Saturday, July 28, 2012
|1933 Packard Twelve Convertible Coupe|
Model 1006. 160 hp, 445 cu. in. side-valve V-12 engine, three speed synchromesh transmission, hypoid live rear axle, beam front axle with four wheel longitudinal leaf springs, and four wheel adjustable vacuum assisted brakes. Wheelbase: 147"
• Possibly the last 1933 Packard Twelve Convertible Coupe produced
• Recent cosmetic and mechanical work
It has long been regarded as ironic that the greatest creations of the classic era came during the depths of the Depression, with one out of three people in America unemployed. Although the company was in excellent financial health, Packard was deeply concerned about the devastating effect of the Depression on sales in the fine car segment. Packard’s response was to redouble its efforts, meeting the threat from Cadillac and Lincoln head on with the new Twin Six chassis and a range of spectacular custom bodies.
One of the most respected designers of the classic era, Ray Dietrich was also one of the most influential. After stints at Brewster and LeBaron, he formed Dietrich Inc., where his smart and elegant designs attracted the attention of Packard management, and as a result, Packard became one of Dietrich’s best customers. Lacking an in-house styling department, Packard incorporated Dietrich design cues in its production cars, and in fact, after 1933, all open Packards carried Dietrich body tags.
Packard’s Twelve was, in many ways, the signature of the classic era; it was the top of the line offering from America’s leading manufacturer of fine cars. It was the Brooks Brother’s suit of the time: a conservative car with finely tailored lines, elegant appointments, a refined chassis, and a whisper-quiet, twelve-cylinder engine.
Collectors today revere the 1932 through 1934 models for their clean lines, substantial chassis improvements, and modern looks. Of these, the tenth and eleventh series cars are often considered to be the ultimate classic era Packards. They were the last cars with the classic swept fender lines, before the advent of the streamlined look. The front ensemble is truly beautiful, with a graceful vee-shaped radiator with matching headlights and fender lights. The dash is a jeweled work of art, surrounded by rich burled trim. Many innovations were introduced for the tenth series cars, including a new, more rigid X-braced frame and driver adjustable power brakes.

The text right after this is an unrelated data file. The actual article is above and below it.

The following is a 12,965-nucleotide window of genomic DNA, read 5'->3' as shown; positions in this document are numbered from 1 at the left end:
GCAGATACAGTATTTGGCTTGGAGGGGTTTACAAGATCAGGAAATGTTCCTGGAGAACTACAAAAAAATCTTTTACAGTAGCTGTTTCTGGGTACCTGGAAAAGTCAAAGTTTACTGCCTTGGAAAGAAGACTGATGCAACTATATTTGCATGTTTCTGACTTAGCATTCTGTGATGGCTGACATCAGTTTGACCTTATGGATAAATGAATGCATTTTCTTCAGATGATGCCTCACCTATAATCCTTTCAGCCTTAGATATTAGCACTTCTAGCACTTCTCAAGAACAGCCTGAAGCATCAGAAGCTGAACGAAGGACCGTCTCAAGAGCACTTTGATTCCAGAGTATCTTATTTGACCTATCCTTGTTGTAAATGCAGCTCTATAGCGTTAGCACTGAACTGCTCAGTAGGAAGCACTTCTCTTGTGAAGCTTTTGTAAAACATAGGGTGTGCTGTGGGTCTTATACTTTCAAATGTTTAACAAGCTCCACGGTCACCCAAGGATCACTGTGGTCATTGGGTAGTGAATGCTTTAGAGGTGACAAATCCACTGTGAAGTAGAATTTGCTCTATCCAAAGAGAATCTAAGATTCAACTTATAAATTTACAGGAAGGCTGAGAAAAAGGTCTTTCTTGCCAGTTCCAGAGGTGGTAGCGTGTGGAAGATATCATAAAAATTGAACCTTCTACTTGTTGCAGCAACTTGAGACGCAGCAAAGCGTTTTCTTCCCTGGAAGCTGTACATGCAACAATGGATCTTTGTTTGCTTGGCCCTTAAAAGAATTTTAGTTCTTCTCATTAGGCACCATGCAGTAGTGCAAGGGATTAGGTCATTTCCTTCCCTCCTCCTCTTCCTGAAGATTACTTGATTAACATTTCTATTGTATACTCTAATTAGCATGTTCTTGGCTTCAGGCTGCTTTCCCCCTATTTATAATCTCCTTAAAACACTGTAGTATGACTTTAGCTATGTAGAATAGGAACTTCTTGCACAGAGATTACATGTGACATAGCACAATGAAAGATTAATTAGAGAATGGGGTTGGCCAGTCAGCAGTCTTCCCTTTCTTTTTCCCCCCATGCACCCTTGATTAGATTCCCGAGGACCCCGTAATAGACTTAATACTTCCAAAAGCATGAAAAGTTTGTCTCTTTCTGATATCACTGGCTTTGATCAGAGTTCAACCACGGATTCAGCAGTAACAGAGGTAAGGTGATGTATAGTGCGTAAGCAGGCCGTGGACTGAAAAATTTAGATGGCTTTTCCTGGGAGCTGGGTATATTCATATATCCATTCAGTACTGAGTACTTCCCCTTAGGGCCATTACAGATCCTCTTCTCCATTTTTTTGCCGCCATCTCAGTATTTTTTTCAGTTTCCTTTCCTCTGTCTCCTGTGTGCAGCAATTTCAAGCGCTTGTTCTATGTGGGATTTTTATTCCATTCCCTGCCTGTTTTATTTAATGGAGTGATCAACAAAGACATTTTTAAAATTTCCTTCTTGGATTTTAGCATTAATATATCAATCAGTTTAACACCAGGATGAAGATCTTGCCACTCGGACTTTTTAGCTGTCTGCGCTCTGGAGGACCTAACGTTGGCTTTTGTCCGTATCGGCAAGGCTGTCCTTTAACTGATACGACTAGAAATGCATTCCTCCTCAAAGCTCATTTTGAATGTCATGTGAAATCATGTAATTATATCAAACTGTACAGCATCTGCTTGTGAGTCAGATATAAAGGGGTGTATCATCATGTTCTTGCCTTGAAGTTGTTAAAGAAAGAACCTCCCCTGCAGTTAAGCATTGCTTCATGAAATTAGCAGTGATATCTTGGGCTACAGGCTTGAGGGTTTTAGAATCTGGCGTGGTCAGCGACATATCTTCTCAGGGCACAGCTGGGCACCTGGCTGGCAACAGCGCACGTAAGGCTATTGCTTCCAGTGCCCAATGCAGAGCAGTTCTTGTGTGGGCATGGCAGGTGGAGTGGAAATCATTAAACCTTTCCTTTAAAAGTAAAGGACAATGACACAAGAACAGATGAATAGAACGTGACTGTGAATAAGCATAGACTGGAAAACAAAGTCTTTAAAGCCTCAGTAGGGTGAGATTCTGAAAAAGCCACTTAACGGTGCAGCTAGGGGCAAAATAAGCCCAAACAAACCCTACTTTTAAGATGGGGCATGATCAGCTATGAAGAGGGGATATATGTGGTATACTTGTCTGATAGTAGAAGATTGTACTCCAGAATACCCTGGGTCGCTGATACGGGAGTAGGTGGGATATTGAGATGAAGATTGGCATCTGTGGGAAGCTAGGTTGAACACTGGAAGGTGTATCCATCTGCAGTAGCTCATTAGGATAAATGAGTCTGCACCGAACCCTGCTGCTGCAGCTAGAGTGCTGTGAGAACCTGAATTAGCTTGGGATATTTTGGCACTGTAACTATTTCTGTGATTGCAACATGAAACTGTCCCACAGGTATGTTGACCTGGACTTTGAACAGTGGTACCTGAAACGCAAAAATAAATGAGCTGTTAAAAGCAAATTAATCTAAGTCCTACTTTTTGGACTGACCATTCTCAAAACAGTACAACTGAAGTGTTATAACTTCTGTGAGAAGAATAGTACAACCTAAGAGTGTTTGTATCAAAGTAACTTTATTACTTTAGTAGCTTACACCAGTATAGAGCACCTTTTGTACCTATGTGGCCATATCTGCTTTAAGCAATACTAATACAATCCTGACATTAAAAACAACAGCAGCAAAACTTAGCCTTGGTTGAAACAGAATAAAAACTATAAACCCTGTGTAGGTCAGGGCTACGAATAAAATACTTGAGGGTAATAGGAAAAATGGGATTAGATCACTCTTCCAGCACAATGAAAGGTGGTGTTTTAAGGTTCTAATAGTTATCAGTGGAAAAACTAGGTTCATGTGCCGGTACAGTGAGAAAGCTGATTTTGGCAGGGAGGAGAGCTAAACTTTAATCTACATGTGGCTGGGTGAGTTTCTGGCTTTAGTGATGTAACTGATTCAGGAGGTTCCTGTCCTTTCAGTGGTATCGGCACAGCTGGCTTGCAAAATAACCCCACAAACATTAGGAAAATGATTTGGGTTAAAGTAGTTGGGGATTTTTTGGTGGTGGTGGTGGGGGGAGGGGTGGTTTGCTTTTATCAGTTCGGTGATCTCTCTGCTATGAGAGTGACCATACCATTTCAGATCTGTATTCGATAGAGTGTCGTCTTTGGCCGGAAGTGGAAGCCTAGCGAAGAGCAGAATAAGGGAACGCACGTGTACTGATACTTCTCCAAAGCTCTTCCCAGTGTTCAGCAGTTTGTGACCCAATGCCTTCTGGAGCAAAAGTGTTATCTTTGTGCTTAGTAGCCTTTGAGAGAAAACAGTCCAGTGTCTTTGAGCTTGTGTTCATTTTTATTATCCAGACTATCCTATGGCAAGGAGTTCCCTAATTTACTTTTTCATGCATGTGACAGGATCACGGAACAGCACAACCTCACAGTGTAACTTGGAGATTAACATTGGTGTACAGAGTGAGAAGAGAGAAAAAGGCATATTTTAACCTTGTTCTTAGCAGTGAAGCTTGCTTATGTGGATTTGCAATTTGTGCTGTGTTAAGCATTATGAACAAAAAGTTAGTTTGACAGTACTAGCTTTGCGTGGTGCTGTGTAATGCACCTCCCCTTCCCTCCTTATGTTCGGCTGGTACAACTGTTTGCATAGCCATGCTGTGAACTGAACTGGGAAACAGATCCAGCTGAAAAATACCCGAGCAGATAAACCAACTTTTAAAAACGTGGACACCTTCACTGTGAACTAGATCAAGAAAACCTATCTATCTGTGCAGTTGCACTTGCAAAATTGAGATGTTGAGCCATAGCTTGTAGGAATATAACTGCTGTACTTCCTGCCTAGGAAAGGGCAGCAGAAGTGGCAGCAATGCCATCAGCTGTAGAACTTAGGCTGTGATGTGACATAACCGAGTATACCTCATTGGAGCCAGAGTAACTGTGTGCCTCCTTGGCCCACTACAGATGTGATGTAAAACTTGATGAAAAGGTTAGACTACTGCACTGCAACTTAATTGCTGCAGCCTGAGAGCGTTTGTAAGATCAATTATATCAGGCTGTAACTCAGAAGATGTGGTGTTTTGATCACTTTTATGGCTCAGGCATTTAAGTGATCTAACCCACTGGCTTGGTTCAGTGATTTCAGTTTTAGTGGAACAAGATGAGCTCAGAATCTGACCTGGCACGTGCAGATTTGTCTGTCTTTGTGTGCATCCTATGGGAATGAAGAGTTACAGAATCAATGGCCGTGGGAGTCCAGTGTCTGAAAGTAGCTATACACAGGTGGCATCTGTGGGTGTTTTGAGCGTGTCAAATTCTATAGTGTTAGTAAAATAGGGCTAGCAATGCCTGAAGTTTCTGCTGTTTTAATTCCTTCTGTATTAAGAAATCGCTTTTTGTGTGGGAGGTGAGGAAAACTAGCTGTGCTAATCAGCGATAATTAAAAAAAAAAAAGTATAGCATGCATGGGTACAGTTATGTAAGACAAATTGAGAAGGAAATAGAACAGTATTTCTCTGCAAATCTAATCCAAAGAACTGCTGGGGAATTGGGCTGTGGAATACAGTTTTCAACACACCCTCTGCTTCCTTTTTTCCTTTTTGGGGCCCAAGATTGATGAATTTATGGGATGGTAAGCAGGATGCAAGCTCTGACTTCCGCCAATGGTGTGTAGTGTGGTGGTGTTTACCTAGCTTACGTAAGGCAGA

Although many body styles were offered, the rarest and most desirable is the striking rumble seat coupe roadster, of which less than twenty are known to have survived of the fifty or so originally produced. Based on the body numbers stamped into the original wood of the body, this was the 51st convertible coupe produced in 1933, making this among the last, if not the last, example built. The chassis components date from 1934 and are very low, early numbers, so it is believed that this is a very late production unit utilizing early 1934 components.
This example was purchased in the early 1990s by well-known Oklahoma collector Jim Bradley and was subsequently acquired by another prominent collector from western Michigan. Mr. Bradley purchased the car from collector Robert Schill, of New Hampshire, and it is believed that Mr. Schill purchased the car at Hershey sometime in the 1970s, as an original, running, driving car. Since being acquired by the owner in the early-2000s, it was given a thorough cosmetic restoration, which included disassembly for an excellent repaint, new upholstery, as well as a tune-up and addressing of any mechanical needs. Finished in green with complementing light green leather interior, the example offered here is well known within the Classic Car Club of America, and with the extensive, recent cosmetic freshening and mechanical servicing, it is ready to provide its new owner with many miles and years of enjoyment.